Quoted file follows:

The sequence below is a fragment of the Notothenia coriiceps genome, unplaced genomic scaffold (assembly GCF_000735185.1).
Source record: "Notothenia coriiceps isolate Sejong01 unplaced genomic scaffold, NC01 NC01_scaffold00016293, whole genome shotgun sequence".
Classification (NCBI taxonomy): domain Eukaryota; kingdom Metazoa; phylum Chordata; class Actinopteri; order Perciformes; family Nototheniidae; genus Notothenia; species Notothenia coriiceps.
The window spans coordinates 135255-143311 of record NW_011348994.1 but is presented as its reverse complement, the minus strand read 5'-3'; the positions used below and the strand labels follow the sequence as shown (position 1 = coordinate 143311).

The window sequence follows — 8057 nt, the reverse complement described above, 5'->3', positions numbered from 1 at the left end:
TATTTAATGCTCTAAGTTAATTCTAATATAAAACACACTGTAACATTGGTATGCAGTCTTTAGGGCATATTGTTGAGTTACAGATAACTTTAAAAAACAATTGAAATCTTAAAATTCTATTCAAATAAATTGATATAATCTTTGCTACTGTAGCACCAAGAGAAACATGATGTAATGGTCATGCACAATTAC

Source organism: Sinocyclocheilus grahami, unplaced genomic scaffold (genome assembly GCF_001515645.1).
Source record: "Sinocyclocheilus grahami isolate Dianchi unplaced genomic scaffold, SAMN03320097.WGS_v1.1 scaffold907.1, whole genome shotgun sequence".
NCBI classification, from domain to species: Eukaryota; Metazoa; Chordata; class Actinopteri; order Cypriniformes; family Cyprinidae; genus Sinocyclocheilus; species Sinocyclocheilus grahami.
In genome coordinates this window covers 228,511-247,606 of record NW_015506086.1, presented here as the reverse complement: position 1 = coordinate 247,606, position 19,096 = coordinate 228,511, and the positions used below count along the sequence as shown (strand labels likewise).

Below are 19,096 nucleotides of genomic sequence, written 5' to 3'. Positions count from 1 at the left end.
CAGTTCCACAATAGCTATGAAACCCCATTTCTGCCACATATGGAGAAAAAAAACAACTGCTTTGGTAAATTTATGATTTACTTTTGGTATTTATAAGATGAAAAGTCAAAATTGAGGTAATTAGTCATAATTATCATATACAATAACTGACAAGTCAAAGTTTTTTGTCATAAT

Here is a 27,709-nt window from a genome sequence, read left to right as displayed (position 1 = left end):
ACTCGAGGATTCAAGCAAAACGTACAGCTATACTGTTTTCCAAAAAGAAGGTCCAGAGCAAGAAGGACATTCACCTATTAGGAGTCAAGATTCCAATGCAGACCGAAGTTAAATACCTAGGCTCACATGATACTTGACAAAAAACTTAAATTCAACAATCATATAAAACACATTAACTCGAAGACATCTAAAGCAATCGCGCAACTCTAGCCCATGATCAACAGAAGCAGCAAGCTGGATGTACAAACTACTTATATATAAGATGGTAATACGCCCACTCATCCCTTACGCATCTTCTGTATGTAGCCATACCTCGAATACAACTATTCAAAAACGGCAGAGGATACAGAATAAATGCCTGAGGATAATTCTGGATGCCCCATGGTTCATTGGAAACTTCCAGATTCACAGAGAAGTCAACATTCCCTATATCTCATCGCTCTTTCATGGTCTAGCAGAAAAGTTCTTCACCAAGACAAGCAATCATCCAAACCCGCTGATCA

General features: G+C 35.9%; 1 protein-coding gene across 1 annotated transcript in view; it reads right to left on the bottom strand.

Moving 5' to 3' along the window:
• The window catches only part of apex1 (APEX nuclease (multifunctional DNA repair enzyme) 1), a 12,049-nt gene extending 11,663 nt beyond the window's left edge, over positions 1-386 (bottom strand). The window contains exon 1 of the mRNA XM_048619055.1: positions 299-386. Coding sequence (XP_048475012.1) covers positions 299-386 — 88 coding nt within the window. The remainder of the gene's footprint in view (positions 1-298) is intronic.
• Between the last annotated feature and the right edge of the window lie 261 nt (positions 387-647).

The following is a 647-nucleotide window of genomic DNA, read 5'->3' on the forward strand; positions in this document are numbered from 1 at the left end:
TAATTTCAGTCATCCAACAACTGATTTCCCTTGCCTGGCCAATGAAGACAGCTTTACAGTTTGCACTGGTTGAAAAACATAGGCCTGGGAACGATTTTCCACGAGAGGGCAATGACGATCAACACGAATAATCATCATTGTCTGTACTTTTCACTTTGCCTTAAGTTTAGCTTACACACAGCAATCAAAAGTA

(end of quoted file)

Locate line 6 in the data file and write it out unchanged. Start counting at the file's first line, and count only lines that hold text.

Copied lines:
TATTTAATGCTCTAAGTTAATTCTAATATAAAACACACTGTAACATTGGTATGCAGTCTTTAGGGCATATTGTTGAGTTACAGATAACTTTAAAAAACAATTGAAATCTTAAAATTCTATTCAAATAAATTGATATAATCTTTGCTACTGTAGCACCAAGAGAAACATGATGTAATGGTCATGCACAATTAC